I am now going to suggest — though with great readiness to be set right by real theologians — that there may be a sense, corresponding, though not identical, with these, in which those beasts that attain a real self are in their masters.  That is to say, you must not think of a beast by itself, and call that a personality and then inquire whether God will raise and bless that.  You must take the whole context in which the beast acquires its selfhood — namely “The-goodman-and-the-goodwife-ruling-their-children-and-their-beasts-in-the-good-homestead.”

That whole context may be regarded as a “body” in the Pauline (or a closely sub-Pauline) sense; and how much of that “body” may be raised along with the goodman and the goodwife, who can predict?  So much, presumably, as is necessary not only for the glory of God and the beatitude of the human pair, but for that particular glory and that particular beatitude which is eternally coloured by that particular terrestrial experience.

And in this way it seems to me possible that certain animals may have an immortality, not in themselves, but in the immortality of their masters.  And the difficulty about personal identity in a creature barely personal disappears when the creature is thus kept in its proper context.  If you ask, concerning an animal thus raised as a member of the whole Body of the household, where its personal identity resides, I answer “Where its identity always did reside even in the earthly life — in its relation to the Body and, specially, to the master who is the head of that Body.”  In other words, the man will know his dog: the dog will know its master and, in knowing him, will be itself (pp. 126-128).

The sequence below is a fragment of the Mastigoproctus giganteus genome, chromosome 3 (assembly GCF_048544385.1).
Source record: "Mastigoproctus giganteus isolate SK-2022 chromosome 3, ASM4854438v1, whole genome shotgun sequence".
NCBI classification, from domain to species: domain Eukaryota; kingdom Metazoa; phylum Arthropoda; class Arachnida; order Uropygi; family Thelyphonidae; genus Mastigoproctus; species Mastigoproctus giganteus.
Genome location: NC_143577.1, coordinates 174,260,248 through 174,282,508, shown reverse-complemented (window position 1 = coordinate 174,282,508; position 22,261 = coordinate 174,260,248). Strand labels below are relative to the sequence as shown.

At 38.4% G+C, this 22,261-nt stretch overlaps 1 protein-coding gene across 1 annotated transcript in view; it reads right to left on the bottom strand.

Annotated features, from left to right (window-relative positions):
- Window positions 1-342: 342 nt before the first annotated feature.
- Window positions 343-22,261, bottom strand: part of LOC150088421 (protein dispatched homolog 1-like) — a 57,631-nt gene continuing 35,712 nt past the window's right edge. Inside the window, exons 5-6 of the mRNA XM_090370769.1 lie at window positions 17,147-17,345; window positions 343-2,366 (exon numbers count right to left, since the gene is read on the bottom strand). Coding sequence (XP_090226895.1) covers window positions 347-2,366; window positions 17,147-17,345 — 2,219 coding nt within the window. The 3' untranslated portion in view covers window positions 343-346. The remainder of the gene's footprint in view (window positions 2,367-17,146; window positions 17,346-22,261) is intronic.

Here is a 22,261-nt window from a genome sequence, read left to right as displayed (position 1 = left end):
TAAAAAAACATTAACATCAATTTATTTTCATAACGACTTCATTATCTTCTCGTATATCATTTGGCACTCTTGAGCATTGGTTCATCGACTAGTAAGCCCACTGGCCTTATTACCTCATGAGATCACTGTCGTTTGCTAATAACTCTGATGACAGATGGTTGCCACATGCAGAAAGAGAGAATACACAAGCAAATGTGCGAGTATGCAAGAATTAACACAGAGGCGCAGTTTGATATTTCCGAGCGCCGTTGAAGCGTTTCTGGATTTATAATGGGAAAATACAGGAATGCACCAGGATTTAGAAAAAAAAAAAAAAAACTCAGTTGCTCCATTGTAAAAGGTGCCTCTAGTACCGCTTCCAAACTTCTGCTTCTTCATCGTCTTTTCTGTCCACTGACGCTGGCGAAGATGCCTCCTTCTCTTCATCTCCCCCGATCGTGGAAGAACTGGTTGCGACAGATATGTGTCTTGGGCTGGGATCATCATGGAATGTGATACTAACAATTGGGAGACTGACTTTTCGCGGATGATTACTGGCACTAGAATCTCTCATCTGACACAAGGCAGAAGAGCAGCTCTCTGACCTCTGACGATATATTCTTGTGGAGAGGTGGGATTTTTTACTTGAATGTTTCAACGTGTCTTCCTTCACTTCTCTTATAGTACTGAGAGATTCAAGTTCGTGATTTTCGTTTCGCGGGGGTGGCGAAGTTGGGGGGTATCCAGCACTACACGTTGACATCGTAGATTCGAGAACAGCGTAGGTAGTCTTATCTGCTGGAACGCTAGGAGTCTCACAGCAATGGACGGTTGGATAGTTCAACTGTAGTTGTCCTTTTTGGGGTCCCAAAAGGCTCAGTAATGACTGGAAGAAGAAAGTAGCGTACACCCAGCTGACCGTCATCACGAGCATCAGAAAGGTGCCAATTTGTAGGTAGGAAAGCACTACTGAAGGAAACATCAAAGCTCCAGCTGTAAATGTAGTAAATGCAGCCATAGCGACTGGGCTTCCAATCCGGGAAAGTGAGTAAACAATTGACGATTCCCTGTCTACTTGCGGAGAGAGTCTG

That sounds about right to me.  I’m particularly fascinated by the claim that because man was given dominion over the animals, they are to be considered in relation to man.  And the tame animals are the ones who are being most themselves.

I don’t know if that’s always true.  Leviathan is presented as pretty untamable in Job.  But I do think it’s true that my two cats are most themselves as my pets; they owe their personalities, in large measure, to my wife and me.  Their taming doesn’t detract from their true nature as cats and it isn’t interference on our part; it’s what makes them more truly themselves.

And, as part of our household, they have a bond with us and we with them, a bond which God uses in this life for good and which may continue into the next life.  That’s not something I can be dogmatic about, but it’s something I like to believe.

Lewis goes on to discuss wild animals, about which we know less.  Still, they are also to be related to man in some way  Lewis isn’t sure if they attain to “selfhood” the way tame animals do.